Vatican Cardinal Chides Pro-LGBT Jesuit Priest James Martin


In a Thursday op-ed, Vatican Cardinal Robert Sarah criticizes a Jesuit priest involved in pro-LGBT outreach for his failure to preach the Church’s message on the immorality of homosexual relations.

Guinean Cardinal Sarah, who heads up the Vatican’s liturgical department, writes in the Wall Street Journal that people who identify as LGBT are owed the truth that same-sex relations “are gravely sinful and harmful to the well-being of those who partake in them,” especially from clergy who speak on behalf of the church.

In his critique, the Cardinal makes explicit reference to Jesuit Father James Martin’s new book titled Building a Bridge: How the Catholic Church and the LGBT Community Can Enter into a Relationship of Respect, Compassion, and Sensitivity. The book had already received criticism from other Church leaders for the glaring absence of Catholic teaching on sexual morality for those who experience same-sex attraction.

In a July article, Philadelphia Archbishop Charles Chaput chastised Father Martin for failing to summon gay Catholics to “conversion,” rather than simply asking for “affirmation.”

What Father Martin’s book “regrettably lacks,” Chaput wrote, is “an engagement with the substance of what divides faithful Christians from those who see no sin in active same-sex relationships.”

The Church is not simply about unity, Chaput added, but about unity in God’s love rooted in truth. This means that active homosexuals (or anyone in an illicit sexual relationship) “need conversion, not merely affirmation.”

In his new op-ed, Cardinal Sarah echoes Chaput’s criticism, while adding that no one should be identified by their sexual proclivities, but rather first and foremost as a human being and a child of God.

“In her teaching about homosexuality, the church guides her followers by distinguishing their identities from their attractions and actions,” Sarah notes.

While the Cardinal recognizes that same-sex attractions are not sinful in themselves if not acted upon, they “are nevertheless at odds with human nature,” he writes.

This truth is sadly missing in the book by Father James Martin, who is “one of the most outspoken critics of the church’s message with regard to sexuality” among Catholic priests, Sarah laments.

Those who speak on behalf of the church “must be faithful to the unchanging teachings of Christ, because only through living in harmony with God’s creative design do people find deep and lasting fulfillment,” he writes.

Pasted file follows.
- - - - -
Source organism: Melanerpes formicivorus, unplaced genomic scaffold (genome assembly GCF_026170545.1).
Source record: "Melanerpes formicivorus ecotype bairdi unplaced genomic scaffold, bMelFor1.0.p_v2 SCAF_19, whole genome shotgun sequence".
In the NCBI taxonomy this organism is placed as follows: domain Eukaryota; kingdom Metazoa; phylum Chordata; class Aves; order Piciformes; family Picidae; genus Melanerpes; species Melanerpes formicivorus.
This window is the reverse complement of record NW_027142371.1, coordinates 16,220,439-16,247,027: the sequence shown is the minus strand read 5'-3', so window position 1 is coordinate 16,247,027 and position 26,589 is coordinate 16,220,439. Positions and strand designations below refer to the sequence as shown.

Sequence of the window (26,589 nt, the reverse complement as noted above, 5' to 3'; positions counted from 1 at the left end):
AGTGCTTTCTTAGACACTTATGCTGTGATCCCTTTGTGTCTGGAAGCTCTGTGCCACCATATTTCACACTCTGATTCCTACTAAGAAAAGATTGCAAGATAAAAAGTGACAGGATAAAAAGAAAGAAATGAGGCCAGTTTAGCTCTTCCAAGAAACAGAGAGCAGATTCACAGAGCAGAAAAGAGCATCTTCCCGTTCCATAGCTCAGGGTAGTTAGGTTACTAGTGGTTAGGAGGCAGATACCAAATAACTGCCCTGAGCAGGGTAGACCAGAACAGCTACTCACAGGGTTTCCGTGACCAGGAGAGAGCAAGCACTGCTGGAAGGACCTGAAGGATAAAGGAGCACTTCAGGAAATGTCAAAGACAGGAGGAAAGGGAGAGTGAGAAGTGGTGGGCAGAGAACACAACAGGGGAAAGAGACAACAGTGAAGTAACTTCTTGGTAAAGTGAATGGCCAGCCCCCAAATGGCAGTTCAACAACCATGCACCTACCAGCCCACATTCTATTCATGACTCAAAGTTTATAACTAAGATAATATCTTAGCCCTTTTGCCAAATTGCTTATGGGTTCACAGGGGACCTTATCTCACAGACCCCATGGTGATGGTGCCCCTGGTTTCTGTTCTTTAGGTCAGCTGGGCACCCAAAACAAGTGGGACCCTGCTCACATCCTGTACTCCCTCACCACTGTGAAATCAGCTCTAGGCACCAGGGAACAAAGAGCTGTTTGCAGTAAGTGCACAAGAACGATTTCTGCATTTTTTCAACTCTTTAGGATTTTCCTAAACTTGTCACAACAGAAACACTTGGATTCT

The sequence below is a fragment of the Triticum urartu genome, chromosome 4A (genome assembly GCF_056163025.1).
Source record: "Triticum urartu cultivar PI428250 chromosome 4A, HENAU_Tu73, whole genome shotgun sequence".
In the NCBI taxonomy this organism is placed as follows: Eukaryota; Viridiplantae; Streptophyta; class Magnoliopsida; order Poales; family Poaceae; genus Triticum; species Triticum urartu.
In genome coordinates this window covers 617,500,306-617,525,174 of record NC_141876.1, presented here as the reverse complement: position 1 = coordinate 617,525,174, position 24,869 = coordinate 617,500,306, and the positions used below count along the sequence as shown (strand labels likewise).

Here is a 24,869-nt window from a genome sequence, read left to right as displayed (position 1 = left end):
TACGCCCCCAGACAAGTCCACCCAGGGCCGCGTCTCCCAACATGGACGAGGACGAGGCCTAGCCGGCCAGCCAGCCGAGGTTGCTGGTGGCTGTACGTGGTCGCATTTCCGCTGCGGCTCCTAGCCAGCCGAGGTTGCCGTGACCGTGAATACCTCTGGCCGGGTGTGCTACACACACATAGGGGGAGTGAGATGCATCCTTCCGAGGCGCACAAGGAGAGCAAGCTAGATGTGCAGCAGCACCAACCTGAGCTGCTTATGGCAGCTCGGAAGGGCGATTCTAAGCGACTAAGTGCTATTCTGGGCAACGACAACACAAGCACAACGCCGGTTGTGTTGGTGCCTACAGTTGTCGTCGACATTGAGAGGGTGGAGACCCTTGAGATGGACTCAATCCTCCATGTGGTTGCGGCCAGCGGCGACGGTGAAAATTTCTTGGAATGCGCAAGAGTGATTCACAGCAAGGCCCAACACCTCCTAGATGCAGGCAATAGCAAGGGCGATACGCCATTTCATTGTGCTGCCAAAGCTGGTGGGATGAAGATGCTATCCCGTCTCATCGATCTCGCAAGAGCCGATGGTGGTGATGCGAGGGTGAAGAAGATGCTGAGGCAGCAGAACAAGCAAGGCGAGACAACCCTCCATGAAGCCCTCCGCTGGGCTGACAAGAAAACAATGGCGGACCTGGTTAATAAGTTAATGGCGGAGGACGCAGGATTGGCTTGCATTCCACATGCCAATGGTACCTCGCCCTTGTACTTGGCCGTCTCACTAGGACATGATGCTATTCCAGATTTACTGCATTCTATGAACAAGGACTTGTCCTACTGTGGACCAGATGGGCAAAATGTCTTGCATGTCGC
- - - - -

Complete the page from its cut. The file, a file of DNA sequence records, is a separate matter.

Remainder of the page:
Cardinal Sarah insists that the Church’s teaching on sexual morality is part of the “Good News” of Jesus Christ, and should not be hidden away but preached in love. If out of false compassion Church representatives fail to challenge people to the virtue of chastity, they lead them down a path of sadness, not joy.

“We do not need to look far to see the sad consequences of the rejection of God’s plan for human intimacy and love,” Sarah writes. “The sexual liberation the world promotes does not deliver its promise. Rather, promiscuity is the cause of so much needless suffering, of broken hearts, of loneliness, and of treatment of others as means for sexual gratification.”

The Cardinal contrasts Father Martin’s book with another work by Daniel Mattson, “Why I Don’t Call Myself Gay: How I Reclaimed My Sexual Reality and Found Peace,” for which Sarah wrote the foreword.

In writing about his own homosexuality and struggles to live a celibate life, Mattson says that Catholics “cannot remain reluctant to speak about the beauty of the Church’s teaching on sexuality and sexual identity for fear that it will appear ‘unloving,’ ‘irrational,’ or ‘unreal.’”

People with same-sex attractions who have discovered peace and joy by living the truth of the Gospel deserve to have their stories told, Sarah notes.

“These men and women testify to the power of grace, the nobility and resilience of the human heart, and the truth of the church’s teaching on homosexuality,” he says. “Their example deserves respect and attention, because they have much to teach all of us about how to better welcome and accompany our brothers and sisters in authentic pastoral charity.”

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